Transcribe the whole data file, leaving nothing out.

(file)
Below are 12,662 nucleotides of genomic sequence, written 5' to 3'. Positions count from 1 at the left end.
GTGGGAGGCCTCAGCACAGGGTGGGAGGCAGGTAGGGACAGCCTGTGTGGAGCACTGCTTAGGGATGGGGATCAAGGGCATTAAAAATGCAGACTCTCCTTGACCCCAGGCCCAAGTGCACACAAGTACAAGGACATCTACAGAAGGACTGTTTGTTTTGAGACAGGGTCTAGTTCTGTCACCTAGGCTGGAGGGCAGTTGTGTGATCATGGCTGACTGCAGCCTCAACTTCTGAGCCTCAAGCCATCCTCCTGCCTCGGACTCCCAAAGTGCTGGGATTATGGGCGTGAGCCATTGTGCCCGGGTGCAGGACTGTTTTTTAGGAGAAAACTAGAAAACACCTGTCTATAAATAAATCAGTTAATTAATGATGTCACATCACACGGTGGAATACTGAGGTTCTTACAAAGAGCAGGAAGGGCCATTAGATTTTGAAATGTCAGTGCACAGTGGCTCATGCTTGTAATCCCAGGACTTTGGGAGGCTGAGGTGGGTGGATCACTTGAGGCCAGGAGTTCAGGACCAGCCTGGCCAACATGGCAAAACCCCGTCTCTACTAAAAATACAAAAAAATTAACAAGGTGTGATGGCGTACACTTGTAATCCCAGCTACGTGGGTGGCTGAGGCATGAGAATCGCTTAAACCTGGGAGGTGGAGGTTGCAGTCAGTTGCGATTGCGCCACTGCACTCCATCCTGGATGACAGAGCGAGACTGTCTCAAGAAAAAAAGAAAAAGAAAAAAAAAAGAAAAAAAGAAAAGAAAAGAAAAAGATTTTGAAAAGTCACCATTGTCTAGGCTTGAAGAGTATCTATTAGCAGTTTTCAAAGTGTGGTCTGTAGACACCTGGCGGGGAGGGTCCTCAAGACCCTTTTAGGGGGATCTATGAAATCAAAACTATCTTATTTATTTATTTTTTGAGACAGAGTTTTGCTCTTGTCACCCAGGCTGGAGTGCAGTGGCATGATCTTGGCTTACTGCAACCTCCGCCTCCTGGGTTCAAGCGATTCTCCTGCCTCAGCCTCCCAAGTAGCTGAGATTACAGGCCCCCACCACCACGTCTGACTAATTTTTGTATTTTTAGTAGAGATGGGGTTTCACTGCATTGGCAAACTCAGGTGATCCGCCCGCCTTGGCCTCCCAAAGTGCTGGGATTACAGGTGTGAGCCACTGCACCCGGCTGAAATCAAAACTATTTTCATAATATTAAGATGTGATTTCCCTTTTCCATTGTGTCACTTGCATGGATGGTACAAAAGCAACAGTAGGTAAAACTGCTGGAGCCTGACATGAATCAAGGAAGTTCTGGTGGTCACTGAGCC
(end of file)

Below are 12,662 nucleotides of genomic sequence, written 5' to 3'. Positions count from 1 at the left end.
GTGGGAGGCCTCAGCACAGGGTGGGAGGCAGGTAGGGACAGCCTGTGTGGAGCACTGCTTAGGGATGGGGATCAAGGGCATTAAAAATGCAGACTCTCCTTGACCCCAGGCCCAAGTGCACACAAGTACAAGGACATCTACAGAAGGACTGTTTGTTTTGAGACAGGGTCTAGTTCTGTCACCTAGGCTGGAGGGCAGTTGTGTGATCATGGCTGACTGCAGCCTCAACTTCTGAGCCTCAAGCCATCCTCCTGCCTCGGACTCCCAAAGTGCTGGGATTATGGGCGTGAGCCATTGTGCCCGGGTGCAGGACTGTTTTTTAGGAGAAAACTAGAAAACACCTGTCTATAAATAAATCAGTTAATTAATGATGTCACATCACACGGTGGAATACTGAGGTTCTTACAAAGAGCAGGAAGGGCCATTAGATTTTGAAATGTCAGTGCACAGTGGCTCATGCTTGTAATCCCAGGACTTTGGGAGGCTGAGGTGGGTGGATCACTTGAGGCCAGGAGTTCAGGACCAGCCTGGCCAACATGGCAAAACCCCGTCTCTACTAAAAATACAAAAAAATTAACAAGGTGTGATGGCGTACACTTGTAATCCCAGCTACGTGGGTGGCTGAGGCATGAGAATCGCTTAAACCTGGGAGGTGGAGGTTGCAGTCAGTTGCGATTGCGCCACTGCACTCCATCCTGGATGACAGAGCGAGACTGTCTCAAGAAAAAAAGAAAAAGAAAAAAAAAAGAAAAAAAGAAAAGAAAAGAAAAAGATTTTGAAAAGTCACCATTGTCTAGGCTTGAAGAGTATCTATTAGCAGTTTTCAAAGTGTGGTCTGTAGACACCTGGCGGGGAGGGTCCTCAAGACCCTTTTAGGGGGATCTATGAAATCAAAACTATCTTATTTATTTATTTTTTGAGACAGAGTTTTGCTCTTGTCACCCAGGCTGGAGTGCAGTGGCATGATCTTGGCTTACTGCAACCTCCGCCTCCTGGGTTCAAGCGATTCTCCTGCCTCAGCCTCCCAAGTAGCTGAGATTACAGGCCCCCACCACCACGTCTGACTAATTTTTGTATTTTTAGTAGAGATGGGGTTTCACTGCATTGGCAAACTCAGGTGATCCGCCCGCCTTGGCCTCCCAAAGTGCTGGGATTACAGGTGTGAGCCACTGCACCCGGCTGAAATCAAAACTATTTTCATAATATTAAGATGTGATTTCCCTTTTCCATTGTGTCACTTGCATGGATGGTACAAAAGCAACAGTAGGTAAAACTGCTGGAGCCTGACATGAATCAAGGAAGTTCTGGTGGTCACTGAGCC